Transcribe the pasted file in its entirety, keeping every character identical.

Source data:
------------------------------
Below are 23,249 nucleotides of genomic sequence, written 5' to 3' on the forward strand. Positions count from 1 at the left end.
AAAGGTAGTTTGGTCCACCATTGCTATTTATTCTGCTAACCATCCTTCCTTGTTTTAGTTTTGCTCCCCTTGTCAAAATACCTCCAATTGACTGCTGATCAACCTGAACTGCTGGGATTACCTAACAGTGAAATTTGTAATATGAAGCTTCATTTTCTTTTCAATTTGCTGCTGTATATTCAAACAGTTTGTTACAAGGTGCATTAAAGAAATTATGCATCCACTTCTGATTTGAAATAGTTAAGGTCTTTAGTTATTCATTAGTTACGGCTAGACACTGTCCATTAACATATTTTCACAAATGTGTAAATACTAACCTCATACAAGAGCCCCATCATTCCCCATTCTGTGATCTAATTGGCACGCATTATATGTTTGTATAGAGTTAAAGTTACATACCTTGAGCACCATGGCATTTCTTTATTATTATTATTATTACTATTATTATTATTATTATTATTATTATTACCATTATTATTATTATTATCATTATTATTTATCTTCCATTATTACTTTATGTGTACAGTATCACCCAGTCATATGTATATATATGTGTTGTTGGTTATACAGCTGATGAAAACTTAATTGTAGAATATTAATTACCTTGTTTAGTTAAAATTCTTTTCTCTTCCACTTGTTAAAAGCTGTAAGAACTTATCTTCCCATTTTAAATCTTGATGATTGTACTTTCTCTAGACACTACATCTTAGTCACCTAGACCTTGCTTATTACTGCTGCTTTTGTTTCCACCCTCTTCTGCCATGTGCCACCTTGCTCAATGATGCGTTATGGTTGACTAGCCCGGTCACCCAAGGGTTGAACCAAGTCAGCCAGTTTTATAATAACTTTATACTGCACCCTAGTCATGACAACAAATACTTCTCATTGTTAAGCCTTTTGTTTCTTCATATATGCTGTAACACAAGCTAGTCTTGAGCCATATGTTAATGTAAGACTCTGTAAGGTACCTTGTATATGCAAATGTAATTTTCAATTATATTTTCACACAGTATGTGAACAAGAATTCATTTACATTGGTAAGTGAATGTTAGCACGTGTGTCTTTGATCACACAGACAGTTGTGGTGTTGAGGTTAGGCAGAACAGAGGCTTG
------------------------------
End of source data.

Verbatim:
Below are 23,249 nucleotides of genomic sequence, written 5' to 3' on the forward strand. Positions count from 1 at the left end.
AAAGGTAGTTTGGTCCACCATTGCTATTTATTCTGCTAACCATCCTTCCTTGTTTTAGTTTTGCTCCCCTTGTCAAAATACCTCCAATTGACTGCTGATCAACCTGAACTGCTGGGATTACCTAACAGTGAAATTTGTAATATGAAGCTTCATTTTCTTTTCAATTTGCTGCTGTATATTCAAACAGTTTGTTACAAGGTGCATTAAAGAAATTATGCATCCACTTCTGATTTGAAATAGTTAAGGTCTTTAGTTATTCATTAGTTACGGCTAGACACTGTCCATTAACATATTTTCACAAATGTGTAAATACTAACCTCATACAAGAGCCCCATCATTCCCCATTCTGTGATCTAATTGGCACGCATTATATGTTTGTATAGAGTTAAAGTTACATACCTTGAGCACCATGGCATTTCTTTATTATTATTATTATTACTATTATTATTATTATTATTATTATTATTACCATTATTATTATTATTATCATTATTATTTATCTTCCATTATTACTTTATGTGTACAGTATCACCCAGTCATATGTATATATATGTGTTGTTGGTTATACAGCTGATGAAAACTTAATTGTAGAATATTAATTACCTTGTTTAGTTAAAATTCTTTTCTCTTCCACTTGTTAAAAGCTGTAAGAACTTATCTTCCCATTTTAAATCTTGATGATTGTACTTTCTCTAGACACTACATCTTAGTCACCTAGACCTTGCTTATTACTGCTGCTTTTGTTTCCACCCTCTTCTGCCATGTGCCACCTTGCTCAATGATGCGTTATGGTTGACTAGCCCGGTCACCCAAGGGTTGAACCAAGTCAGCCAGTTTTATAATAACTTTATACTGCACCCTAGTCATGACAACAAATACTTCTCATTGTTAAGCCTTTTGTTTCTTCATATATGCTGTAACACAAGCTAGTCTTGAGCCATATGTTAATGTAAGACTCTGTAAGGTACCTTGTATATGCAAATGTAATTTTCAATTATATTTTCACACAGTATGTGAACAAGAATTCATTTACATTGGTAAGTGAATGTTAGCACGTGTGTCTTTGATCACACAGACAGTTGTGGTGTTGAGGTTAGGCAGAACAGAGGCTTG